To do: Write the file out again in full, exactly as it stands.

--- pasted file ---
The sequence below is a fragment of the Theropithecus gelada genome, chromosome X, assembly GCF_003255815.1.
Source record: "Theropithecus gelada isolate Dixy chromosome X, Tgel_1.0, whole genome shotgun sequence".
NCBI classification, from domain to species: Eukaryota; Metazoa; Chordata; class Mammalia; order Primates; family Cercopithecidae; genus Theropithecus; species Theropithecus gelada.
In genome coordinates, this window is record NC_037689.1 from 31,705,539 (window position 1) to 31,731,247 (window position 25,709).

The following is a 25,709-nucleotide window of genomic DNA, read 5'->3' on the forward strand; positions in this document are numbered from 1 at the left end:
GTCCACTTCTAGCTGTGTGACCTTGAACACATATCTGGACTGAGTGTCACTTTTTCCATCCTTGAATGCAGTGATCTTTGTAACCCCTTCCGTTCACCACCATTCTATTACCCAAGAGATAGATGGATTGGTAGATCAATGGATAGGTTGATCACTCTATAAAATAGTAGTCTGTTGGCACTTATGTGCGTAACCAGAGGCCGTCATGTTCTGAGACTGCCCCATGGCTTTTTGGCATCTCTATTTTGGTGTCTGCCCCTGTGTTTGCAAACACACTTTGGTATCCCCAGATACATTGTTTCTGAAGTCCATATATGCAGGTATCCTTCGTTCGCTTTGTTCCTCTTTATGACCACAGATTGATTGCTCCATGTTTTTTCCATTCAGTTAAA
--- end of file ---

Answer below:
The sequence below is a fragment of the Theropithecus gelada genome, chromosome X, assembly GCF_003255815.1.
Source record: "Theropithecus gelada isolate Dixy chromosome X, Tgel_1.0, whole genome shotgun sequence".
NCBI classification, from domain to species: Eukaryota; Metazoa; Chordata; class Mammalia; order Primates; family Cercopithecidae; genus Theropithecus; species Theropithecus gelada.
In genome coordinates, this window is record NC_037689.1 from 31,705,539 (window position 1) to 31,731,247 (window position 25,709).

The following is a 25,709-nucleotide window of genomic DNA, read 5'->3' on the forward strand; positions in this document are numbered from 1 at the left end:
GTCCACTTCTAGCTGTGTGACCTTGAACACATATCTGGACTGAGTGTCACTTTTTCCATCCTTGAATGCAGTGATCTTTGTAACCCCTTCCGTTCACCACCATTCTATTACCCAAGAGATAGATGGATTGGTAGATCAATGGATAGGTTGATCACTCTATAAAATAGTAGTCTGTTGGCACTTATGTGCGTAACCAGAGGCCGTCATGTTCTGAGACTGCCCCATGGCTTTTTGGCATCTCTATTTTGGTGTCTGCCCCTGTGTTTGCAAACACACTTTGGTATCCCCAGATACATTGTTTCTGAAGTCCATATATGCAGGTATCCTTCGTTCGCTTTGTTCCTCTTTATGACCACAGATTGATTGCTCCATGTTTTTTCCATTCAGTTAAA